During July 2007 two lesbians, Sizakele Sigasa and Salome Masooa, were repeatedly raped and murdered in Soweto. Eudy Simelane, a 31-year woman who was known to be a lesbian by the community, was gang-raped and murdered in Kwa-Themba during April this year. Many are afraid to venture out at night and most prefer to move around in groups. “You are always scared, you are always on the lookout because an attack can come from anywhere”, a lesbian friend living in Khayelitsha told me. “If you see a group of men on the street you become very scared. This thing (rape) happens too often but many of us prefer not to report it. We are very scared.”
Lesbian women living in townships experience taunting and verbal sexual assault by men on an ongoing basis. “You just try to ignore it, but its difficult”, my friend said. “It gets you down. It’s humiliating”.
There are no known patterns associated with violent attacks on black lesbians – they occur in homes, on streets, at social spaces, at taxi ranks and inside taxis, both during the day and at night. Alcohol and substance abuse may be precipitating factors, and it has been suggested that attacks could be more prevalent over weekends or at month end when men have received their pay and are more likely to drink excessively. Women of diverse ages are targeted, and many lesbians who are out and are activists for social change could be at particular risk.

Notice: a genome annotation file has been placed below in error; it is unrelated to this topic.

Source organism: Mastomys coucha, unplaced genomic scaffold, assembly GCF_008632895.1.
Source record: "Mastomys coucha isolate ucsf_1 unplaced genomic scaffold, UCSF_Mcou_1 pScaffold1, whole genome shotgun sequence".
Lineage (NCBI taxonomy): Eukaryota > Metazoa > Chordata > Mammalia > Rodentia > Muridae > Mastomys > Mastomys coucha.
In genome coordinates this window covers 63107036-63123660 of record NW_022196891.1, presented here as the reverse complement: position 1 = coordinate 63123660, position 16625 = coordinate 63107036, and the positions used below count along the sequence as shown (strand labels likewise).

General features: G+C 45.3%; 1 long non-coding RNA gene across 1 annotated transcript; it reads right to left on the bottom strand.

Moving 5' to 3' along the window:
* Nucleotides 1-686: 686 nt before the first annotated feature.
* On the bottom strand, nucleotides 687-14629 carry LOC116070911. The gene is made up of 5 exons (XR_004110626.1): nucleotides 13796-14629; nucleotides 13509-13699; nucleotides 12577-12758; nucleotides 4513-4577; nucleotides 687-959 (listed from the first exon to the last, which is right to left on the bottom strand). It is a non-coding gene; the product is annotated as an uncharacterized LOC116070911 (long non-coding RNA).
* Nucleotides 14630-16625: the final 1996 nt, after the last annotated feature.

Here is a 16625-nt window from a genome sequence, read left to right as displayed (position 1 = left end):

According to Marlow Valentine of Triangle Project, “This is still something that only happens to black lesbian and bisexual women. LGBTI persons living in urban and resourced communities are still oblivious about what is happening. Many are complacent because we have the rights, constitution and legislation – so apathy and disinterest still exists. Class, privilege, status, race and gender disparities all play a huge role in whether an issue affects one or not”.
Victims unlikely to report attacks
Research indicates that lesbians are often unlikely to report being raped to the SAPS. Many experience the police as homoprejudiced whilst others believe the police aren't willing to take them seriously. “These policemen are often the ones making insulting comments to us, they are also in the community and many of them are homophobic”, my friend explains. “Now he's in a uniform and I must go tell him I was raped because I'm a lesbian?” Invariably the rapist isn't arrested immediately and rape survivors thus fear for their lives if word gets out that they're reporting the rape to the SAPS.